Thursday, August 8, 2013


 "Polar exploration is at once the cleanest and most isolated way of having a bad time which has been devised"
- Apsley Cherry-Garrard; "The Worst Journey in the World"
 "Scott for scientific method, Amundsen for speed and efficiency but when disaster strikes and all hope is gone get down on your knees and pray for Shackleton."
- Various attributions; this version from Cherry-Garrard
"Shackleton's life and adventures are not believable . . . because events in Shackleton's life cascade like an unending Robert Louis Stevenson novel"
- New York Times Book Review


Ninety nine years ago today, the British Navy, with approval of the First Lord of the Admiralty, Winston Churchill, sent a telegram consisting of one word to Sir Ernest Shackleton.  On August 1, 1914 Germany had declared war on Russia, followed two days later by Great Britain and France's declaration against Germany.  World War I was underway and the British Fleet was mobilizing.  In the midst of this crisis and tumult would the British Trans-Antarctic Expedition led by Shackleton be allowed to depart Plymouth on its long-planned expedition aboard its ship Endurance?  The word was "Proceed".  Two years later, the returning expedition members would find a Europe transformed beyond recognition.  During those two years, they would endure one of the most memorable adventures of the last great age of exploration.

The objective was to cross the entire Antarctic continent via the South Pole.  Two years prior the Norwegian Roald Amundsen had beaten Robert Falcon Scott to the South Pole by a month.  Scott and his companions died on the return journey.       (Scott at the Pole) As Scott lay huddled, trapped by a blizzard in a tent with the two other survivors he wrote in his last diary entry:

"Had we lived, I should have had a tale to tell of hardihood, endurance and courage of my companions, which would have stirred the heart of every Englishman.  These rough notes and our dead bodies must tell the tale."
Three years earlier, in 1909, Ernest Shackleton almost became the first to the Pole turning back only 100 miles from his goal when it became clear to him that his ailing companions would die if they did not stop and make a desperate run back to their supply base.  All survived an epic journey of hardship and deprivation rivaling that later endured by the members of the Trans-Antarctic Expedition.
From left: Frank Wild, Ernest Shackleton, Dr. Eric Marshall and Jameson Adams head back to base camp after getting within 97 miles of the South Pole — closer than anyone had gotten before them — in January 1909.(Wild, Shackleton, Marshall, Jameson upon return in 1909)
Shackleton's first Antarctic expedition was in 1902-3 under the command of Captain Scott.  Shackleton, a 28-year old merchant seaman, was recruited by Scott for the journey on account of his physical strength.  That attempt to reach the Pole failed well short of its goal as all three explorers became ill.  Scott and Shackleton had a falling out on their trek which was never mended.  Scott was a navy man who believed in order and discipline while Shackleton had a much more casual approach to things, a combination that led to conflict under the extreme conditions of Antarctica.

Looking back on it, the British attempts on the South Pole seem amateurish compared to Amundsen. Scott's 1902-3 expedition relied on dogs to pull sleds and for the humans to travel by ski but none of the members knew anything about driving dogs or how to ski.  In 1908-9, Shackleton used ponies instead of dogs with disastrous results - all of them died. For his fatal 1911-12 expedition, Scott, convinced that dogs were unsuited to the rigours of the climate, insisted on using ponies despite Shackleton's experience and once again they quickly died, leaving the men to drag sleds and supplies.  Amundsen made it to the pole and back with well-trained dogs and expert skiers.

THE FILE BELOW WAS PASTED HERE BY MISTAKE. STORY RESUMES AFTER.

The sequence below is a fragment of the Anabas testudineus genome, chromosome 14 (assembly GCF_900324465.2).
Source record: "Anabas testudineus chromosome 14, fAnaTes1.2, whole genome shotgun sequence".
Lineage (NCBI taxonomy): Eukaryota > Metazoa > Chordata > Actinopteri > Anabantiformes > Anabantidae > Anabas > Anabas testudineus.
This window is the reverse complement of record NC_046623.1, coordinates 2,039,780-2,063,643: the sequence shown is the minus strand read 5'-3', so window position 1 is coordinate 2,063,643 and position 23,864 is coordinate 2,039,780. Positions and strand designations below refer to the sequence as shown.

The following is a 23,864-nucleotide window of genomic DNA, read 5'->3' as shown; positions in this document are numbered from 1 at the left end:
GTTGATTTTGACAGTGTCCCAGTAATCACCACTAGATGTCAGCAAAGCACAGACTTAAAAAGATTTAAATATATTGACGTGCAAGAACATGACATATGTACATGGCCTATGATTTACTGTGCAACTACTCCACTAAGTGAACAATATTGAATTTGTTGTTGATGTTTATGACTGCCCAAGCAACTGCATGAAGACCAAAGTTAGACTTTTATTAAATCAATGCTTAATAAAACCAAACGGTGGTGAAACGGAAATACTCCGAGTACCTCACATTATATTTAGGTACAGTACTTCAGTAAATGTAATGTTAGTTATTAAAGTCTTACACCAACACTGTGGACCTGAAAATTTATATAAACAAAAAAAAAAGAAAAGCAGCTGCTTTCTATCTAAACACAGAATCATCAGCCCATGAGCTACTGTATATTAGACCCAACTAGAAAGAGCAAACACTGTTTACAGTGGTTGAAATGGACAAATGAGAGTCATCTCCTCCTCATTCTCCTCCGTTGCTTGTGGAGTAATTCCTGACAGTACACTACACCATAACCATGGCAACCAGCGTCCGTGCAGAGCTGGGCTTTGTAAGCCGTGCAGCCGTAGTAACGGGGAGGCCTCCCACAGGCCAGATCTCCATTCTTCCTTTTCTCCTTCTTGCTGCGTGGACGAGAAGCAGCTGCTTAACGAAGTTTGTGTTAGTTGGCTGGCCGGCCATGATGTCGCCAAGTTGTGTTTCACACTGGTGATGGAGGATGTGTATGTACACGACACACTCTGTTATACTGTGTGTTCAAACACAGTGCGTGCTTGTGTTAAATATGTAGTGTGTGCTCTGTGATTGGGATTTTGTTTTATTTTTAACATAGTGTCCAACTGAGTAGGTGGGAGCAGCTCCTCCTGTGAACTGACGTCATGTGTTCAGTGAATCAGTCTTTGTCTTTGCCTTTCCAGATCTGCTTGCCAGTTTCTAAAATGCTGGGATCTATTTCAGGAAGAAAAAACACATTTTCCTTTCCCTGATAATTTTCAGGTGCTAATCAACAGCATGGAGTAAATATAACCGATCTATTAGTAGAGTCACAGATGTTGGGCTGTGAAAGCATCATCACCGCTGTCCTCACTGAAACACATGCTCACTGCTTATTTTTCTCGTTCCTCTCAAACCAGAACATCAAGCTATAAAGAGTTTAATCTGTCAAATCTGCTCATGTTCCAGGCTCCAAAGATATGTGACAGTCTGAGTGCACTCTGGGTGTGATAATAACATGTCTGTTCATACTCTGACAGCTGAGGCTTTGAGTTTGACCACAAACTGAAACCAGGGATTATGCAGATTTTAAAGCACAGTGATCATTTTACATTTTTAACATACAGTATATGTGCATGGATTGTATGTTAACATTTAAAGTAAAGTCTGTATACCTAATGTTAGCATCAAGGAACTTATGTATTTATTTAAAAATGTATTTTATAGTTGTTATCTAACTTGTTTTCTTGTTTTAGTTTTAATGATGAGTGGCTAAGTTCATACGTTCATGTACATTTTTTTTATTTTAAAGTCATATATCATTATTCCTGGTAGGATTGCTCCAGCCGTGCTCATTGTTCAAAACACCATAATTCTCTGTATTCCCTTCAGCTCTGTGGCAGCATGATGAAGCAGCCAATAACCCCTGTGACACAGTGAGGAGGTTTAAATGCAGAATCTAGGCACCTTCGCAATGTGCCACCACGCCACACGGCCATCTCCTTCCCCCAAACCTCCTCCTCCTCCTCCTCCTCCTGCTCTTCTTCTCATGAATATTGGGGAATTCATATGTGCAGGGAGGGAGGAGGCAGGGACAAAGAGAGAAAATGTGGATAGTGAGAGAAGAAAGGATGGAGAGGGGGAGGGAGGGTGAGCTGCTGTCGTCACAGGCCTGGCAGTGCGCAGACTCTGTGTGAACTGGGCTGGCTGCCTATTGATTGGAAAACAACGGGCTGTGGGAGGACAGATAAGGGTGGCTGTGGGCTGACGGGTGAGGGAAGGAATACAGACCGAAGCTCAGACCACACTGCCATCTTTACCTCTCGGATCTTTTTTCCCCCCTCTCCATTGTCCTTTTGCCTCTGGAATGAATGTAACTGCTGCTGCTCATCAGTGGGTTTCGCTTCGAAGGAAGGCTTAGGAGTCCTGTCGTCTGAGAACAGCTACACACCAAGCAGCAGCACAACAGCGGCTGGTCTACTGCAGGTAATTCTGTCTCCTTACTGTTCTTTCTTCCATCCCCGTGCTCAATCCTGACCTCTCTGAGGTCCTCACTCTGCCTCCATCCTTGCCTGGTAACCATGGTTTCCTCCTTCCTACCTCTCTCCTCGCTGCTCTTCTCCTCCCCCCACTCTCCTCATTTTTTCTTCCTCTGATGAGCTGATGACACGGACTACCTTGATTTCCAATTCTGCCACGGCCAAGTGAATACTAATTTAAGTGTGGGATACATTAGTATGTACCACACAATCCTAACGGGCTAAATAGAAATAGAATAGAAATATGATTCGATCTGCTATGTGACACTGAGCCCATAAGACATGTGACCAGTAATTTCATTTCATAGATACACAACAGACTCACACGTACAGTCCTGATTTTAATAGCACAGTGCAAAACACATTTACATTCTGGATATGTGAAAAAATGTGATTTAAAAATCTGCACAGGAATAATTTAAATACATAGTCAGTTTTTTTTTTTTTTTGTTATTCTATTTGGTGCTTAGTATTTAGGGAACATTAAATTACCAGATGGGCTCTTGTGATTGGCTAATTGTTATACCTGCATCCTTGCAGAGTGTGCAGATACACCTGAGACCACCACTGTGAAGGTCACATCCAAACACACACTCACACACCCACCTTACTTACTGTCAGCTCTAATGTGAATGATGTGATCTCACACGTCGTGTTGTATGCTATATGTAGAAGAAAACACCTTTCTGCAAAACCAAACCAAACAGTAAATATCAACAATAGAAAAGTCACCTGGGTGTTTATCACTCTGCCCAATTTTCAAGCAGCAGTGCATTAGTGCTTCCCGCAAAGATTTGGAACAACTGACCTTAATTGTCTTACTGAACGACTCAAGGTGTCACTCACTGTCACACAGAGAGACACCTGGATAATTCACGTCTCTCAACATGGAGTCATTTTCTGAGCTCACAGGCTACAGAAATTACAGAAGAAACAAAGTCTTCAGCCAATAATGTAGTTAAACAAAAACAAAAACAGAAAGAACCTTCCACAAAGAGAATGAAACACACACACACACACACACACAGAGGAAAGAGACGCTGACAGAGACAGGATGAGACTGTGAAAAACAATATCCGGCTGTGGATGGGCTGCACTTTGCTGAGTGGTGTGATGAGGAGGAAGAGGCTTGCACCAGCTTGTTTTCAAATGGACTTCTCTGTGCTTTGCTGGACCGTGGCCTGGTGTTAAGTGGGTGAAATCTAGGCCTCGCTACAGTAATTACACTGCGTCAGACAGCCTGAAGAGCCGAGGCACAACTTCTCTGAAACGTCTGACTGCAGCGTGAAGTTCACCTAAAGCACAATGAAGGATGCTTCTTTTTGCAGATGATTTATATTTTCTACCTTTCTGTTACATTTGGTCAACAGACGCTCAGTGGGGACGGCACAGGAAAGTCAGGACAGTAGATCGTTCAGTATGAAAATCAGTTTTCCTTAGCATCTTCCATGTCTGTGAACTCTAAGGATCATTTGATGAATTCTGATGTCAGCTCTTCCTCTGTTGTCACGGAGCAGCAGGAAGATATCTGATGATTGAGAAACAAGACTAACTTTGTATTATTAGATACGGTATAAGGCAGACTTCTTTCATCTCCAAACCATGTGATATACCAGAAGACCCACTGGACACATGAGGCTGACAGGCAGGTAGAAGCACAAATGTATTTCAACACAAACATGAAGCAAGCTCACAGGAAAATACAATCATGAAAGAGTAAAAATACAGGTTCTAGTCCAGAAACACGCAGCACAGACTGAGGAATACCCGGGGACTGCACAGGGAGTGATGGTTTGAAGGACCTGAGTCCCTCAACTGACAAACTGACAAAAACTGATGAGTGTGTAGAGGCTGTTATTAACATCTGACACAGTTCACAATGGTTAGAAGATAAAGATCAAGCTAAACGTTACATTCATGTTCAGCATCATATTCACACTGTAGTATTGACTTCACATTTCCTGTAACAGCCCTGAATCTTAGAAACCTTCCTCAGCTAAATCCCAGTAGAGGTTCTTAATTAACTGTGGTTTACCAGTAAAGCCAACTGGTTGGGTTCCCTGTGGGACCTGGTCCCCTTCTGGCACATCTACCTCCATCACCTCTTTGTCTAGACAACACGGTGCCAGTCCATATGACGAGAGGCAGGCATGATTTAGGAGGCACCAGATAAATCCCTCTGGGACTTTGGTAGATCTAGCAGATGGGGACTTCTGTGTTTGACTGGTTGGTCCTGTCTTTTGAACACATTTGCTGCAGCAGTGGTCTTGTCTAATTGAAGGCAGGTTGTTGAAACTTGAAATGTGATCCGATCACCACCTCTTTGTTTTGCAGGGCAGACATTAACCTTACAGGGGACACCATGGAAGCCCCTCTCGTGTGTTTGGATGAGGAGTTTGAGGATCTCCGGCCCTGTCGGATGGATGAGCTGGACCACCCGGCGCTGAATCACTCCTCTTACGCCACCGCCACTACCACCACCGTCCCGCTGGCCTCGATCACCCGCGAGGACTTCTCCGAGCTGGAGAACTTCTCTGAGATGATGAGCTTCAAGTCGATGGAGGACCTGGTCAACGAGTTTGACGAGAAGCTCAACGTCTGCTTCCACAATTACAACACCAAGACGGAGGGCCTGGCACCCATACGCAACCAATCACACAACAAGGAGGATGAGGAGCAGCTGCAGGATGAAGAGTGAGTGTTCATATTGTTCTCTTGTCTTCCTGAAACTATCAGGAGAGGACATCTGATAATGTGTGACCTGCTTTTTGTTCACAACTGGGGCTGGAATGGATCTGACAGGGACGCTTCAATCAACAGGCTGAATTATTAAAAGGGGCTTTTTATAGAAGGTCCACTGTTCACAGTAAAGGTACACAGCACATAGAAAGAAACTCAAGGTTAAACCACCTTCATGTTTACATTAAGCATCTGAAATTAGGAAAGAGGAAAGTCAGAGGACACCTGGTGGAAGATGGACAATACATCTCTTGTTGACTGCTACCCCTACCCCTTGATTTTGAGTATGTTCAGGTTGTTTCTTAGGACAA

Shackleton was knighted upon his return to England in 1909 and hit the lecture circuit to pay off the debts from his expedition (both expedition that he led were privately financed and Shackleton spent considerable time raising funds).

The Endurance proceeded south from Plymouth with 28 expedition members.  This time they would use dogs, not ponies, but only a couple of the team were experienced skiers.  While he may have been slipshod in some of his planning for the continental crossing, Shackleton made two choices that were to be critical to the survival of his team; adequate provisioning for a healthy diet and the selection of the Endurance as the transport ship.

Shackleton picked his crew carefully; less for their expertise than for their character.  As Caroline Alexander notes in The Endurance (1999) (from which all quotes below are taken, THC also recommends Roland Huntford's biography Shackleton (1985)), "above all else, Shackleton judged a man by the degree of optimism he projected. 'Optimism', Shackleton once said 'is true moral courage' ".  He surprised one candidate by asking if he could sing rather than inquiring about his experience in detail. That approach might not have sufficed for the long trek across the continent but it did suffice for surviving their two-year ordeal.  He would not have fit in well with a culture drenched in post-modernism's sea of irony.

His second in command was Frank Wild, who accompanied him on the 1909 dash to the Pole and became devoted to him in the process.(Wild)  The captain of the Endurance was Frank Worsley, an experienced sailor whose planned role would be secondary once the landing was made but who proved to be the most important member of the crew in light of what they would actually face.
One other crew member was Frank Hurley (despite appearances, Shackleton did hire crew who were not named Frank), an Australian photographer who took a series of remarkable photographs of the expedition.  It is these photos that created the lasting emotional impact of the adventure and are one of the reasons motivating this post.  The best web collection of these photos can be found at and most of the illustrations for this post are drawn from it.

On December 5, 1914 the Endurance left the Grytviken whaling station on South Georgia Island for Antarctica.  Expedition members would next set foot on land on April 16, 1916.  Two days after leaving they entered the pack ice.  Making slow progress by January 10 they could see the continent but 8 days later Endurance became embedded in the pack ice and began drifting with it.  After struggling for weeks to get free, on February 24 Shackleton ordered the crew to cease its efforts and to begin living on the ship till the ice broke.  They would live on the Endurance for the next eight months, including four in the total darkness of the Antarctic winter.